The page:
A priceless piece of sporting history
September 3, 2004
Carrying a legend ... Major Taylor rides the black bike - now owned by Jack Walsh - in Sydney in 1903.
American cyclist Major Taylor, an early victim of racism in sport, once raced at the SCG, writes Steve Meacham.
Jack Walsh, the veteran Australian cycling champion, is pointing out some unusual features on his most prized possession. "Notice the cotterless cranks, the forked crown, the six-day outrigger ..."
Only a fellow cycling enthusiast could possibly understand what he is talking about. But then you don't need to know much about cycling technology to appreciate why the plain old black bike he's pointing at is so precious. You just need to know the story of the man who once rode it.
Few people in Australia now recognize the name Major Taylor. But in America, it is revered.
A decade before Jack Johnson shocked white supremacists by becoming the world's first black heavyweight boxing champion, Major Taylor overcame the same hostilities. When he arrived in Australia in 1902, Taylor was considered one of the most controversial characters in international sport, as only the second black athlete in history (after bantamweight boxer George Dixon) to earn the title world champion.
That's what makes Walsh's "plain old black bike" so remarkable. Though it has been on display virtually unnoticed in Walsh's suburban cycling shop for 15 years, it would excite interest from collectors around the world if he ever put it up for auction. No other cycle ridden by Taylor has ever been identified.
Marshall W. Taylor was born in 1878 in Indiana. His nickname, "Major", came from a soldier's uniform he wore as a 14-year-old when he was hired to perform cycling stunts outside an Indianapolis bike shop. "He was only a little bloke," says Walsh, now 83. "About five foot six [168 centimeters]. A bantamweight, but very powerful."
In 1896 Taylor unofficially broke his first two world records in Indianapolis. Instead of being lauded as a hero, he was banned from the track - too many whites had been offended.
Thereafter he was often refused entry to professional races because of his colour. The southern states wouldn't let him compete at all. Hotels refused to let him stay.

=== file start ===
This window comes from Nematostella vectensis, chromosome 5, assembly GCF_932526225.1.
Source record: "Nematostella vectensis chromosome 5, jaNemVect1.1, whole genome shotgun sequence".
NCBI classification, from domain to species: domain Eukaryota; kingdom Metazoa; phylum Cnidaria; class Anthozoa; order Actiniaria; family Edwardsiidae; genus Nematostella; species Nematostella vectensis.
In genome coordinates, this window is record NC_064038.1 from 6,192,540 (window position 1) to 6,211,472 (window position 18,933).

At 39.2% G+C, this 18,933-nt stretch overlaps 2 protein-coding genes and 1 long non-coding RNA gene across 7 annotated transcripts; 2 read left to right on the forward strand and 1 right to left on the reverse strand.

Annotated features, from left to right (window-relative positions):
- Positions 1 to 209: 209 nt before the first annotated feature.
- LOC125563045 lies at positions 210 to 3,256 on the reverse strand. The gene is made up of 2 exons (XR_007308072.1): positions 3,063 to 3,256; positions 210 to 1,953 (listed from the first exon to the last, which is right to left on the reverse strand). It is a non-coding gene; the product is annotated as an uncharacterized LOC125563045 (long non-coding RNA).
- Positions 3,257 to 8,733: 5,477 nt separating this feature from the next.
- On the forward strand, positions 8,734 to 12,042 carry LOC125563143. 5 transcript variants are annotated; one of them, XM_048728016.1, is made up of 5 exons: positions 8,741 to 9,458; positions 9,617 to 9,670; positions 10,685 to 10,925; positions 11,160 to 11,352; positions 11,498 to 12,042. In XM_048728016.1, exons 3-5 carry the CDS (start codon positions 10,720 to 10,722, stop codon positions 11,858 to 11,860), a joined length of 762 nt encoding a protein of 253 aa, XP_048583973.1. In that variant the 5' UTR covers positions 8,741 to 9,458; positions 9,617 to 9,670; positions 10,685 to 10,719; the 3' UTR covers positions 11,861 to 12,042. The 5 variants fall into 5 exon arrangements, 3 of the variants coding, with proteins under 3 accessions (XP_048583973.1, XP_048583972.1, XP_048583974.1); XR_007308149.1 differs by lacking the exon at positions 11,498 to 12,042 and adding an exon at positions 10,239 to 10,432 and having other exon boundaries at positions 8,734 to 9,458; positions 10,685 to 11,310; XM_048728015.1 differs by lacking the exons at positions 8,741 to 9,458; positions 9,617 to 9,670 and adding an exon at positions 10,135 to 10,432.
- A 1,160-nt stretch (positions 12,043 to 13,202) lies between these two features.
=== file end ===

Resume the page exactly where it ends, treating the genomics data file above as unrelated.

Despite this, by 1898 Taylor held no fewer than seven world records. Even bigots found it difficult to argue in 1899 when he defeated all the white riders to become world one mile (1.6 kilometers) champion in Montreal.
Taylor would have won more events but for his Baptist principles. Like Eric Liddell, the Scottish runner whose story was told in the film Chariots of Fire, Taylor would not race on Sundays.
From 1902 to 1904 he competed annually in Australia, helping to draw crowds of up to 35,000 at the Sydney Cricket Ground (which in those days had a cycling track around it).
In his history of the SCG, Phil Derriman records that in 1903 Taylor, "a deeply religious young man with a reputation for fair play on the track and clean living off it", preached at the Wesley Church in Regent Street, "urging the young men in the congregation to forgo all sports and amusements on Sunday".
His most notorious race came in 1904 when the Australian promoter Hugh D. McIntosh staged his second annual Sydney Thousand at the SCG, offering a staggering £759 to the winner. All the leading American sprinters took part.
Taylor, the favourite who had started up to 165 meters behind some riders under a handicap, finished fourth after appearing to be deliberately boxed in by rivals on the last lap.
After the race an investigation proved that two white American rivals, Floyd MacFarland and Ivor Lawson, had ganged up to prevent Taylor winning in a betting scandal. Of the 11 original starters, seven were banned for up to three years. Taylor was given the runner-up's prize of £110.
The bike Taylor rode at the SCG is the one now on display in Walsh's Punchbowl shop. Walsh discovered the American had given it to a friend in Melbourne when he sailed from Australia in 1904, and it had remained in the family ever since.
Walsh won't disclose how much he paid - "it was a fair bit" - but received confirmation of its cult status recently.
A US film company, making a movie of Taylor's life, twice sent experts from America to inspect the bike. After various tests, they agreed it was definitely Taylor's and offered him $30,000 for it. Walsh refused.
"I'll never sell it. I admire Major Taylor too much. Not just his ability and the way he rode, but the way he lived his life."
Taylor died a pauper in 1932 in Chicago. He was buried in an unmarked grave.